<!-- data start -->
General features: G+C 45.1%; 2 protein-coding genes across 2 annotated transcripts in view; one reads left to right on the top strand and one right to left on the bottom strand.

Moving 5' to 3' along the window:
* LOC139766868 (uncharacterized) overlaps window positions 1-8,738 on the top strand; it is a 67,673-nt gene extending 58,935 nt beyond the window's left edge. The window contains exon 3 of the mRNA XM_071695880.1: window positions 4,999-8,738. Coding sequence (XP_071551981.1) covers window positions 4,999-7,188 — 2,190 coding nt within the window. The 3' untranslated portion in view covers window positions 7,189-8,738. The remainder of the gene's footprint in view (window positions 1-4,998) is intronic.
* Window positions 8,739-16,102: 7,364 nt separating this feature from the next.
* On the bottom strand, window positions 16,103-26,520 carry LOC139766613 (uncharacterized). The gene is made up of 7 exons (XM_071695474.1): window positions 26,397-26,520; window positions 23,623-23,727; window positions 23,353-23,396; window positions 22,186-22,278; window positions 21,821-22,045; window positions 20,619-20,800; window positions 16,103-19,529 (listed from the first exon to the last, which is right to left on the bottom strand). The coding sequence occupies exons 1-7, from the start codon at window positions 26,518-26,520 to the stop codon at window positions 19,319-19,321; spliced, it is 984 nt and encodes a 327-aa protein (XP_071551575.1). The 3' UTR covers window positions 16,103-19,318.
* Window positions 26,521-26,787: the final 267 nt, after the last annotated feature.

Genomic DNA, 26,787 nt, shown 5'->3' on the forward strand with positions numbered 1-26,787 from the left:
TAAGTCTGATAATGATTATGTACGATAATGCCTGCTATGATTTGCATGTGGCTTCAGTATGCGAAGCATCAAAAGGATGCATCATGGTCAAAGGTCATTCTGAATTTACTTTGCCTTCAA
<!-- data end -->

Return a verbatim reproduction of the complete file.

General features: G+C 45.1%; 2 protein-coding genes across 2 annotated transcripts in view; one reads left to right on the top strand and one right to left on the bottom strand.

Moving 5' to 3' along the window:
* LOC139766868 (uncharacterized) overlaps window positions 1-8,738 on the top strand; it is a 67,673-nt gene extending 58,935 nt beyond the window's left edge. The window contains exon 3 of the mRNA XM_071695880.1: window positions 4,999-8,738. Coding sequence (XP_071551981.1) covers window positions 4,999-7,188 — 2,190 coding nt within the window. The 3' untranslated portion in view covers window positions 7,189-8,738. The remainder of the gene's footprint in view (window positions 1-4,998) is intronic.
* Window positions 8,739-16,102: 7,364 nt separating this feature from the next.
* On the bottom strand, window positions 16,103-26,520 carry LOC139766613 (uncharacterized). The gene is made up of 7 exons (XM_071695474.1): window positions 26,397-26,520; window positions 23,623-23,727; window positions 23,353-23,396; window positions 22,186-22,278; window positions 21,821-22,045; window positions 20,619-20,800; window positions 16,103-19,529 (listed from the first exon to the last, which is right to left on the bottom strand). The coding sequence occupies exons 1-7, from the start codon at window positions 26,518-26,520 to the stop codon at window positions 19,319-19,321; spliced, it is 984 nt and encodes a 327-aa protein (XP_071551575.1). The 3' UTR covers window positions 16,103-19,318.
* Window positions 26,521-26,787: the final 267 nt, after the last annotated feature.

Genomic DNA, 26,787 nt, shown 5'->3' on the forward strand with positions numbered 1-26,787 from the left:
TAAGTCTGATAATGATTATGTACGATAATGCCTGCTATGATTTGCATGTGGCTTCAGTATGCGAAGCATCAAAAGGATGCATCATGGTCAAAGGTCATTCTGAATTTACTTTGCCTTCAA